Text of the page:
The 'Last Pesach'
Picture the scene. No, not the scene that you've seen umpteen times in the Last Supper paintings of various Italian artists. The real scene would have the thirteen Jews sprawled on the floor on cushions. They would have their heads covered, in reverence to their God and the bread on the low table would be strictly of the unleavened variety.
Pesach, Passover, was, and is, a celebration of freedom. It looks back to the freeing of a slave nation at a certain point in history. It also looks forwards in messianic expectation to a time when all will be free from all kinds of oppression.
This particular Pesach would be the most significant one in the history of the Jewish people and the world. Jesus and his twelve disciples raised their first cup of wine, the cup of sanctification. Jesus said the prayer, 'Baruch atah adonai eloheynu melech ho'olom, b'ray p're hagofen', 'Blessed are you, O Lord our God, Ruler of the Universe, who creates the fruit of the vine'.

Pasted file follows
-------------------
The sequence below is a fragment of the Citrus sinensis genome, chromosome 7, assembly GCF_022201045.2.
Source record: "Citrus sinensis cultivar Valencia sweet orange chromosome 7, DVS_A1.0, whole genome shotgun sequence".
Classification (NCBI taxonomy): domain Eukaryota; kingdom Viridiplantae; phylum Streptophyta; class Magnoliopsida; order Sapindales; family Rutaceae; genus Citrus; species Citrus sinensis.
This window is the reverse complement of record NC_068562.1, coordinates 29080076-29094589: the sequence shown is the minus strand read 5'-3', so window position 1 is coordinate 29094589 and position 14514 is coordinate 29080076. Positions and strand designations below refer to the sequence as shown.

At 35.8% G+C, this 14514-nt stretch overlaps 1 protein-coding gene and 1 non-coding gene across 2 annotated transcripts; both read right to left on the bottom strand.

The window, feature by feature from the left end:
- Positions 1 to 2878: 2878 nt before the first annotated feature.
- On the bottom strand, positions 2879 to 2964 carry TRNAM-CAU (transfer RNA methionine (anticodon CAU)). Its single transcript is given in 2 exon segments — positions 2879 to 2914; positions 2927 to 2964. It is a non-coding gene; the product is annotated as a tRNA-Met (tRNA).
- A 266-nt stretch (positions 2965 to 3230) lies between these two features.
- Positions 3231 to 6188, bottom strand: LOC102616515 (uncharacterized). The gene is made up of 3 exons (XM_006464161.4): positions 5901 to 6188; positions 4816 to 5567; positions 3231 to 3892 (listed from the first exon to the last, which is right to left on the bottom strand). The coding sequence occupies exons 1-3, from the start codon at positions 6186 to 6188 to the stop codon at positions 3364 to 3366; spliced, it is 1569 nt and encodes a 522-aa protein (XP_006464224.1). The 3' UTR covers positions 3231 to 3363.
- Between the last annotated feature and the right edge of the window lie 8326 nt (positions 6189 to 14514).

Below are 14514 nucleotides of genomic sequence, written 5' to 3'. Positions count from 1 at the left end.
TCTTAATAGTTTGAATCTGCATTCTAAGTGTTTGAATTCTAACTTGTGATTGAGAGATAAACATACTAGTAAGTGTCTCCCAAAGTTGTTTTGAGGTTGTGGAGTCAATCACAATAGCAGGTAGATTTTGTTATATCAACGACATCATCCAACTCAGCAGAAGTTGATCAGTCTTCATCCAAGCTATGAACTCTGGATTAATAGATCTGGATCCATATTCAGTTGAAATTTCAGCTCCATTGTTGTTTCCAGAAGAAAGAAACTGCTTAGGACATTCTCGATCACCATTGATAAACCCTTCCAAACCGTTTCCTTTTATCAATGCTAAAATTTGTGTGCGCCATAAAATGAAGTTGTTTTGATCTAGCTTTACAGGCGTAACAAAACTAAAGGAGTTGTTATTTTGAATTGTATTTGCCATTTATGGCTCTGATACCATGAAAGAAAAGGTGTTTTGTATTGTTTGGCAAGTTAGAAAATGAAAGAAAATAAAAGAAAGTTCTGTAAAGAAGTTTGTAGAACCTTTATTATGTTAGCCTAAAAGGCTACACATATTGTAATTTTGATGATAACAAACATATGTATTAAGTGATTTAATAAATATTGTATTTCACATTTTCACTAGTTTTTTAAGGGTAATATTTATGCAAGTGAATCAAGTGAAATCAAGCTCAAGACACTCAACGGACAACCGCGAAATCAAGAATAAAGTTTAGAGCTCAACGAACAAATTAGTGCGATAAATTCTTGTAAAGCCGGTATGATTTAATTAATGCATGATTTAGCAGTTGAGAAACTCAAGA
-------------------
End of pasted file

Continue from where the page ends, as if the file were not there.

He then told his disciples that he would not drink again of the fruit of the vine until the kingdom of God comes. He knew that this was to be his final meal, that his time had come. What happened next must have come as a real surprise to the disciples, as it would to us to. He got up from the meal, took off his outer clothing, and wrapped a towel around his waist. After that he poured water into a basin and began to wash his disciples' feet, drying them with the towel that was wrapped around him.
This Messiah, this Son of God, had the humility to take on the role of servant. It was an aspect of the type of Messiah he was to be, the suffering Messiah. Simon Peter, one of the more head-strong disciples, took exception to this and told Jesus 'you shall not wash my feet'. Jesus in his reply told him that, unless Simon allowed him to wash his feet, he would have no part of him.